When you're trying to create a "next generation" NPC, usually the method is to make it so that the NPC thinks about relationships in a more complicated way than "I like you X amount", and can therefore respond in a way more complicated than "I'll give you the quest".
I've discussed a lot of difficulties with this, ranging from a need for a wide variety of actions with nuance to the need for a detailed world to offer fodder for interaction. Today I'd like to assume those and talk a little bit about an easy way to do the actual personality calculations.
The problem with the majority of "advanced personality models" is that they still default to flat numbers. For example, they have a stat as to how much they like you. The urge most designers feel is to simply add more flat numbers: this is how much they like you, that's how much they trust you, that's how attracted they are too you, that's how much they respect or fear you...
I think it's more important to have fewer, deeper numbers rather than more, shallow numbers. The basics of deep gameplay are to have a few rules that produce complex situations, not to have a lot of rules that produce complex situations. The latter is inherently limited, inefficient, and flat-out inferior.
So let's say we've got only one number: how much they like you.
The way to make it more interesting and realistic is to also have the derivatives and integrals of that number. Basically, we turn that number into:
Their long-term relationship with you. (area)
How much they like you. (position)
How respectable/fun you've been recently. (velocity)
How charming you're being. (acceleration)
All of these numbers change with everything the character does, but they are all deeply intertangled. Each character can then have a personality designed to weight those factors differently.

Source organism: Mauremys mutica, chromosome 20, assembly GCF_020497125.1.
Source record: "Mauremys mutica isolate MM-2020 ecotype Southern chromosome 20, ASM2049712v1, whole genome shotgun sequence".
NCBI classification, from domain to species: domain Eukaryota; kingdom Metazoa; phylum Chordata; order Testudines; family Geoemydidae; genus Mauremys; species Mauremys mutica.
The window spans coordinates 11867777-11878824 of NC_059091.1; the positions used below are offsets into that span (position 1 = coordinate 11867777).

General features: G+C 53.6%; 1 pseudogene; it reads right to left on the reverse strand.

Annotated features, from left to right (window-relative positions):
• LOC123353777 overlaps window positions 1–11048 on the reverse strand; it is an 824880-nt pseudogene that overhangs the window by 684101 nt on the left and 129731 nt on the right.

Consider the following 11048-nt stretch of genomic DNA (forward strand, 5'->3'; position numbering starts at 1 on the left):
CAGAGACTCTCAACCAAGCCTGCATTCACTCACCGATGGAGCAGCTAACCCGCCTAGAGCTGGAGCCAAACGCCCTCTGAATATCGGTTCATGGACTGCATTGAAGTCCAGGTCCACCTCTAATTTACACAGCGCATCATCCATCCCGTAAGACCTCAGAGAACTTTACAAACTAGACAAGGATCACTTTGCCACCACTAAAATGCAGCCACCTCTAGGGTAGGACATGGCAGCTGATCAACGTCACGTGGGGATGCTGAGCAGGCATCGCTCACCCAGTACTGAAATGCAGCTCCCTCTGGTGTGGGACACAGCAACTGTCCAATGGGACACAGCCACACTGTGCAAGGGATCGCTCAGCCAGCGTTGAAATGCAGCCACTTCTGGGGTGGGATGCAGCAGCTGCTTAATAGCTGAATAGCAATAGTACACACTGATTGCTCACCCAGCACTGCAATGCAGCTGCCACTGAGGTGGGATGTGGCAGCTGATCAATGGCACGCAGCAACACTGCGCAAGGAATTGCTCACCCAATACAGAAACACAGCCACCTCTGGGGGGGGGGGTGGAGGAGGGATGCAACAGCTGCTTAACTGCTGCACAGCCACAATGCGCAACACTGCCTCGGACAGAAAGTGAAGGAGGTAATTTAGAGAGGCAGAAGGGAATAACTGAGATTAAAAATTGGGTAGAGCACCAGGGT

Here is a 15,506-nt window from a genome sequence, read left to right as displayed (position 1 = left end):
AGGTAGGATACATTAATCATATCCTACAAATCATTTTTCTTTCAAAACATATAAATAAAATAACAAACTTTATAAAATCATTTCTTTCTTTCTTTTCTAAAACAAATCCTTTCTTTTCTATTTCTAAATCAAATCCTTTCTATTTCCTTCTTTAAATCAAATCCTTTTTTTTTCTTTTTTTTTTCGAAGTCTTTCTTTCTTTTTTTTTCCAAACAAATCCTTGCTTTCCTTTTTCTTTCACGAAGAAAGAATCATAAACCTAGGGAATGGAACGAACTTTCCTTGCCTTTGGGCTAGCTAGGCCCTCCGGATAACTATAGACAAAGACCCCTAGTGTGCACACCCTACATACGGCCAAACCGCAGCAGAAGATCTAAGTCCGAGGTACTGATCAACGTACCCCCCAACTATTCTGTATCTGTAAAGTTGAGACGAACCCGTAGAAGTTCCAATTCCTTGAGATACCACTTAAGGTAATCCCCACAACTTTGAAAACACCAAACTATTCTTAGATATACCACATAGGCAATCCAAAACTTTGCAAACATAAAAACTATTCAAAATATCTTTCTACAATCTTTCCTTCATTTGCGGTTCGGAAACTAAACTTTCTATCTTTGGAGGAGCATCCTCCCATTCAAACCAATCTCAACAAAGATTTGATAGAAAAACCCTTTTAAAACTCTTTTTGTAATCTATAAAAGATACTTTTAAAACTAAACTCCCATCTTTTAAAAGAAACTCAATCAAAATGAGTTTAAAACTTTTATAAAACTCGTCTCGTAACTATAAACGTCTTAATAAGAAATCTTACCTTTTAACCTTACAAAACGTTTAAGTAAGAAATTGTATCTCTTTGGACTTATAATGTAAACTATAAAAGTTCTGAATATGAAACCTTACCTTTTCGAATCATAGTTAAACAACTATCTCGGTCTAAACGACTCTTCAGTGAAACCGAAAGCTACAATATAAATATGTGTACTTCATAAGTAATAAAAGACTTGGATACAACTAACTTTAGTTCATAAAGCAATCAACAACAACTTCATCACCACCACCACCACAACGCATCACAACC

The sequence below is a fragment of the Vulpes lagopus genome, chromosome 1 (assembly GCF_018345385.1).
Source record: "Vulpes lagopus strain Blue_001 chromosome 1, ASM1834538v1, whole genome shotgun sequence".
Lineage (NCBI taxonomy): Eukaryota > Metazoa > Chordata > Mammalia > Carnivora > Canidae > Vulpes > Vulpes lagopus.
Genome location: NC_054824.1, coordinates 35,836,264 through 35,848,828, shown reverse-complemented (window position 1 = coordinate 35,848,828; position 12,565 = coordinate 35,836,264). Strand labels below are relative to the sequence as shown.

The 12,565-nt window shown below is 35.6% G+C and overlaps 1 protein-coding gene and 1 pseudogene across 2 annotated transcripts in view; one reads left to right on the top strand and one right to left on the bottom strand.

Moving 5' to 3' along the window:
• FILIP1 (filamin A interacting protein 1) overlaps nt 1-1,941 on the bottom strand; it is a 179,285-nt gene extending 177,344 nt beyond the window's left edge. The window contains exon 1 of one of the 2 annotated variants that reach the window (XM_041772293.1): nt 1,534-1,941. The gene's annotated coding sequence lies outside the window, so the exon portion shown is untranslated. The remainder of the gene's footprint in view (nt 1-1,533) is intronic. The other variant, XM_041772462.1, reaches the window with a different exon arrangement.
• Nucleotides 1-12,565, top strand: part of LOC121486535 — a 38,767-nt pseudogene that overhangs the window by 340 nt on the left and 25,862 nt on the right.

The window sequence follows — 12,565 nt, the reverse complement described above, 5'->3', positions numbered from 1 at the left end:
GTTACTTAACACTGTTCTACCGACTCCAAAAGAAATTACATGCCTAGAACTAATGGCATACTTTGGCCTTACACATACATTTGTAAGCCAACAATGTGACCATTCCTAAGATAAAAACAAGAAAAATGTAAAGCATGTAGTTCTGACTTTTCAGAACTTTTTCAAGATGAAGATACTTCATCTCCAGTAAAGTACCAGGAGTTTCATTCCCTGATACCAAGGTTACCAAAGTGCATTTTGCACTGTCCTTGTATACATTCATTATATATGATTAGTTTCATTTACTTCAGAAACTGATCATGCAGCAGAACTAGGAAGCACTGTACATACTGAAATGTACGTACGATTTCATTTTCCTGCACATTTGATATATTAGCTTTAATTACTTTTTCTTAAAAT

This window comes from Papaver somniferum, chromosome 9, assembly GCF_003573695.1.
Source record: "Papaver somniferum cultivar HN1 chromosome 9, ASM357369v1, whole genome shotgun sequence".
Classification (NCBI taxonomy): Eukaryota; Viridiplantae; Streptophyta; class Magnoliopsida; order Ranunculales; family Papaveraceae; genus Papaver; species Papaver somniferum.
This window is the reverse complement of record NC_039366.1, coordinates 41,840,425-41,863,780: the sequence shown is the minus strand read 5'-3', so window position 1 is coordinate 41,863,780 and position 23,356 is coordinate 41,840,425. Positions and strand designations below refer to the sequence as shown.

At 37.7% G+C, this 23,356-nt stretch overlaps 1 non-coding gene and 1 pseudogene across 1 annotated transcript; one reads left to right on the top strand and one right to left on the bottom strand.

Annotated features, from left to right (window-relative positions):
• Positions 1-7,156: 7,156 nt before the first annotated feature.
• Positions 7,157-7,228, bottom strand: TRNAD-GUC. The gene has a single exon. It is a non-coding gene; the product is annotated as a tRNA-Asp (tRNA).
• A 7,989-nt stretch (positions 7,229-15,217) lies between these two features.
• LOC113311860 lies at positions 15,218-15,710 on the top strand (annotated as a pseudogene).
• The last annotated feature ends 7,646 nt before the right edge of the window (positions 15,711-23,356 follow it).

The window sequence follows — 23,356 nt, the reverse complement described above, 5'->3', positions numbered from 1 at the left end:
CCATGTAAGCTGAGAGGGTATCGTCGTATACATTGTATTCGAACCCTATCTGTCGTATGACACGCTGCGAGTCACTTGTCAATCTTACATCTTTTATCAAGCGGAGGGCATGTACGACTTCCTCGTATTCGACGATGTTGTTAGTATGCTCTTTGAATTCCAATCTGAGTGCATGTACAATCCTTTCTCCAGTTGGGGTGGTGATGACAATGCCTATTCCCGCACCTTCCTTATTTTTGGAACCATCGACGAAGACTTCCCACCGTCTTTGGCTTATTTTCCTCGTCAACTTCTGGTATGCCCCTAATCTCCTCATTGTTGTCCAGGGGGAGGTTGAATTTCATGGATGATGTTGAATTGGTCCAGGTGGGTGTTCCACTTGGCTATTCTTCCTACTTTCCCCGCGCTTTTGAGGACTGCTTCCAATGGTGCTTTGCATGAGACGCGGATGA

For example, a suspicious aristocrat might have a low maximum acceleration threshold, and therefore innately distrust anyone being especially charming. This doesn't affect the end result in terms of how the acceleration changes the velocity changes the position: it just changes how they act towards you right now.
On the other hand, an honorable knight might weight almost all his interactions based on area rather than position. How charming you're being right now won't affect his decisions much.
You can also split up their actions into action and demeanor, or even into long-term, short-term, and demeanor. For example, the aristocrat will be charming right back to anyone who's being charming, but he won't believe a word of it when they say that they'll pay you back next Friday.
A knight, on the other hand, might have a demeanor based almost entirely on charm and fun (acceleration and velocity) but make his long-term decisions based entirely on area (long-term relationship). IE, "You're an ass, but you're my brother, so I'll do it."
It's not so complex. Easy, in fact. And more realistic than trying to decide on what four or five kinds of relationships a person can have. Instead, a given NPC will interpret their emotions into whatever makes sense for their personality, and the "kinds of relationships" will emerge naturally.
For extra fun, let players define their character's personality. :D